24. What book is next on your list to read?

I used to actually have a list of books to read, but I could never stick to a precise order as I just like to chop and change between genres on a whim. Next I think I'll read either Revolution by Jennifer Donnelley, or One Day by David Nicholls.

25. When did you start to read chapter books?
Back when I was in my old school, so when I was around 4 or 5.

26. Who is your favourite children's book author?
When I was little I loved anything by Gwyneth Rees, but one of my favourite series nowadays which could be called children's books is the Pure Dead Saga by Debi Gliori.

27. Which author would you most want to interview?
Realistically, Elizabeth Wein. Unrealistically, Anne Frank, Sylvia Plath or Agatha Christie.

28. What book have you reread the most?
The Princess Diaries, hands down. I was given the first 6 for Christmas when I was 8 years old, and since then I have reread them at least twice a year every year, and sometimes more.

29. Which books do you consider 'classics'?
In my mind I have three criteria for 'classics': one, the author is dead, two, they are timeless pieces of literature, and three, they are the books which everyone wants to have read - I realise this is far from scientific, but nevertheless it is quite accurate.

30. Which books do you think should be taught in every school?
Death on the Nile by Agatha Christie as an example of crime novel excellence, The Hitchhiker's Guide to Galaxy by Douglas Adams for sheer cult value, and The Diary of Anne Frank because everyone should have to read that book.

If anyone has actually read this far, you are my fabulous person of the year!


Tuesday, 15 July 2014

Secondhand Book Haul


A month or so ago I went to a secondhand book sale at my local British store, where they have a huge variety of books and every year I find something to interest me - this time was no exception.

I am Rembrant's Daughter by Lynn Cullen

I picked this up because I was (and still am) having a very much historical fiction oriented phase - I'm loving anything set in the 16th and 17th centuries at the moment, and I was intrigued by the Dutch setting. I was also struck by the similarity of the title with the book Nelson's Daughter by Miranda Hearn, which coincidentally I bought at the same sale last year. This definitely lived up to my expectations, as I finished it the other day and enjoyed it a lot, but there was a predictable element to it which meant I guessed the ending early on in the story.

Girl With a Pearl Earring by Tracy Chevalier

I've wanted to read this for a long time, so I was thrilled when I stumbled upon it. It goes hand in hand with the above book, Rembrant and Vermeer of course being contemporaries, and I read one after the other - sometimes you're just in the mood for Holland in the 1600s, if you know what I mean. I'd thought I Am Rembrant's Daughter was good, but this just blew me away: I loved everything from the the little details of life as a maid to the beautifully paced story, and the end was a lot more difficult to see coming.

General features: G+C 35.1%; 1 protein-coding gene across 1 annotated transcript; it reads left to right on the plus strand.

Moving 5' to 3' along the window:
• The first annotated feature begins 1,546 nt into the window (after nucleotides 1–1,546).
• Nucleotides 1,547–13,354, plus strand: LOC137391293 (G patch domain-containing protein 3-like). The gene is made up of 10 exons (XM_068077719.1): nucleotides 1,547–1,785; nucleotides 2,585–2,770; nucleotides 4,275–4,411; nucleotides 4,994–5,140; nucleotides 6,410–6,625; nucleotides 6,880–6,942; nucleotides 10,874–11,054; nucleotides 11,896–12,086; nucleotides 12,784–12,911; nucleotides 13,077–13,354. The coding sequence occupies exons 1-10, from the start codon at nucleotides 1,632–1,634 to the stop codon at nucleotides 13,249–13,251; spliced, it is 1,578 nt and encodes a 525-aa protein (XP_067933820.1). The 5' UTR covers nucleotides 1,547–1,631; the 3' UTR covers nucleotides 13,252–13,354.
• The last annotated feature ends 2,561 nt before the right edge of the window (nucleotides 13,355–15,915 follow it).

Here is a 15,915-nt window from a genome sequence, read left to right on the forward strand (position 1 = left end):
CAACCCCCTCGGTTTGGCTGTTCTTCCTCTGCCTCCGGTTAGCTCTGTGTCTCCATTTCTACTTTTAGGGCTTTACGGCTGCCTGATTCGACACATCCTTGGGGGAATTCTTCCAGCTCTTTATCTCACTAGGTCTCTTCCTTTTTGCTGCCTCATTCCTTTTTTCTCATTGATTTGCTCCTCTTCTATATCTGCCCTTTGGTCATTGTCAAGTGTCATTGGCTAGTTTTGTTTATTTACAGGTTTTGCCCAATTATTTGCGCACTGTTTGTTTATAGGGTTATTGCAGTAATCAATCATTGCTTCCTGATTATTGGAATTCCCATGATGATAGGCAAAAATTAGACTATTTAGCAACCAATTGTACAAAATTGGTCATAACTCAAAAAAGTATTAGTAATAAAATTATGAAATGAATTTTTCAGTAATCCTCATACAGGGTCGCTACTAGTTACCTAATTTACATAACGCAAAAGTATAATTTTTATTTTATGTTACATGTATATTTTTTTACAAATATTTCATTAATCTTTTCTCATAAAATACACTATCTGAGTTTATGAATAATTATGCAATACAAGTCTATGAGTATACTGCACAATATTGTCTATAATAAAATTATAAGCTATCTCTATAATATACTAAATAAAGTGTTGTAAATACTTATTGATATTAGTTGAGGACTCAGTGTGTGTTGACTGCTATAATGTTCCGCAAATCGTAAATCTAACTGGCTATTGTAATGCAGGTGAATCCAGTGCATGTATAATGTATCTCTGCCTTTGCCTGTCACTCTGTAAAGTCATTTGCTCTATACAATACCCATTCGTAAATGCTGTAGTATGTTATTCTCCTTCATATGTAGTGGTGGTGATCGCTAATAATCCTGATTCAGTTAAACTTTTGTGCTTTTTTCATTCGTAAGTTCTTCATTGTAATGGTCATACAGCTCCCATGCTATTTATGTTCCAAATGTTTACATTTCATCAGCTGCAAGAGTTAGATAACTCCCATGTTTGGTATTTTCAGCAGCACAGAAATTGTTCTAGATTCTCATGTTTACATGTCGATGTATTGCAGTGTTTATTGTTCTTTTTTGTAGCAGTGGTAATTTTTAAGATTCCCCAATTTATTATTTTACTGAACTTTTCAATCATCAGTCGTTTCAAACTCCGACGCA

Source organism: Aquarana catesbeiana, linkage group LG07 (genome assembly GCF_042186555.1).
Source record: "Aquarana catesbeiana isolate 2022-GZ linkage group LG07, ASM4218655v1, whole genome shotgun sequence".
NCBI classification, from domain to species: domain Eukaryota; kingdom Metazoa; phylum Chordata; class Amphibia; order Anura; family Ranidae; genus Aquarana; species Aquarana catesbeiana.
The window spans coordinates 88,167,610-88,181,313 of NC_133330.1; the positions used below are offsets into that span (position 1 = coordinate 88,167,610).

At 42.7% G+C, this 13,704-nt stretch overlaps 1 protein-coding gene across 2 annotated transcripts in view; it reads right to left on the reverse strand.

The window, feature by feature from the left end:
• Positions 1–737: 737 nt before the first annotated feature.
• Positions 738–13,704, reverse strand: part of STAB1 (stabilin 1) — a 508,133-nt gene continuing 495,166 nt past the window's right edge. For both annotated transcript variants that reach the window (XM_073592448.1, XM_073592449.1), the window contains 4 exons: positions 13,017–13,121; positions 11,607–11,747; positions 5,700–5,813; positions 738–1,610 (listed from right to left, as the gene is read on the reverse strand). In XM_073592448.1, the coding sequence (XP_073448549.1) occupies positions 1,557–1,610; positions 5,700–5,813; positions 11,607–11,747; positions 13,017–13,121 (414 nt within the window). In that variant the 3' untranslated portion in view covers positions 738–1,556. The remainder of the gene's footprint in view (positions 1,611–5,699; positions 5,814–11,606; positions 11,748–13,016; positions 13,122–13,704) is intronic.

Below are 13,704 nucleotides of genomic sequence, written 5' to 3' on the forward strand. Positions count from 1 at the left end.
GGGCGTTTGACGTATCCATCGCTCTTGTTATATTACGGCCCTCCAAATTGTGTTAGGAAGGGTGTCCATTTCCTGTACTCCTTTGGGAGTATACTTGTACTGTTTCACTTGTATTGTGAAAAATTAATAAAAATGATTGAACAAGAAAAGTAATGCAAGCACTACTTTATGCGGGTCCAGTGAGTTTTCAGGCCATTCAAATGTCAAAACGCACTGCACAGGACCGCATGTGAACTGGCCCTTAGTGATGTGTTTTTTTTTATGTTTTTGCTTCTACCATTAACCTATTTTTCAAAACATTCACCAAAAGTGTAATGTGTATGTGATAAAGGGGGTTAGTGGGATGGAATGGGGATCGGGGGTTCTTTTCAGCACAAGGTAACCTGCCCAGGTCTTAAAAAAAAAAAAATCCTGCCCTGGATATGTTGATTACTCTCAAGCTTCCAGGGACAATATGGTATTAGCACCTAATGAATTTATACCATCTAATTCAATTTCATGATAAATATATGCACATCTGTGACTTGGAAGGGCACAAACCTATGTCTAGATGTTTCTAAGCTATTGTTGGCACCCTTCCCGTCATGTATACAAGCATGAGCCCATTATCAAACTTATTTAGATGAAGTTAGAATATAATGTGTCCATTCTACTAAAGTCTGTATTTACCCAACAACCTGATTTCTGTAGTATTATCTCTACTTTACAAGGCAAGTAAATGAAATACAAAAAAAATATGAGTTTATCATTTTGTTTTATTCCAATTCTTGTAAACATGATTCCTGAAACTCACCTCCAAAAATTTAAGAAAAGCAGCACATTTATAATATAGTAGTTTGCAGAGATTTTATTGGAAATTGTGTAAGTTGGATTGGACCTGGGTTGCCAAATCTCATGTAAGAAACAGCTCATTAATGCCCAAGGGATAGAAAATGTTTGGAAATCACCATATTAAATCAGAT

Johnny Panic and the Bible of Dreams by Sylvia Plath

The name Sylvia Plath drew my eyes like a magnet, and there was no way I wasn't going to buy this, as it contains short stories, pieces of journalism and fragments from her journal, all of which make me infinitely excited as a huge fan of Plath. For my advanced English class next year we have to write an extended essay of about 6000 words on a literary topic of our choice, and I'm planning to write about her works, so hopefully this book will be greatly useful!

American Gods by Neil Gaiman

I haven't read a great deal by Neil Gaiman, so it was solely because I'd seen my cousin reading this at Easter that I decided to get this. I started it yesterday and so far have been thrown into a whirlwind of confusion as to what exactly is happening, but in the best possible way. I'm not sure it's entirely my thing, but I will reserve judgement until I've read more than a few chapters.

Mrs Dalloway by Virginia Woolf

Ever since I was cast as Virginia Woolf in my friend's 1920s mystery-themed birthday party about four years ago, I've had a mild sort of interest in her as an author, so when I saw this slim volume I picked it up straight away. It's joined the rest of my 'classics' on the appropriate shelf, but I've yet to read it...

Labyrinth by Kate Mosse

The photo doesn't do this hefty tome justice - it's at least 6cm thick! I can't exactly pinpoint why I picked this up, but something about it appealed a great deal. I've since looked it up on Amazon, and found out that it's had very mixed reviews, with - interestingly - more one-star reviews than five-star ones. Nevertheless, I'm determined to wait until I've read a decent amount before siding one way or the other, and I hope I won't be disappointed...

Hallowe'en Party by Agatha Christie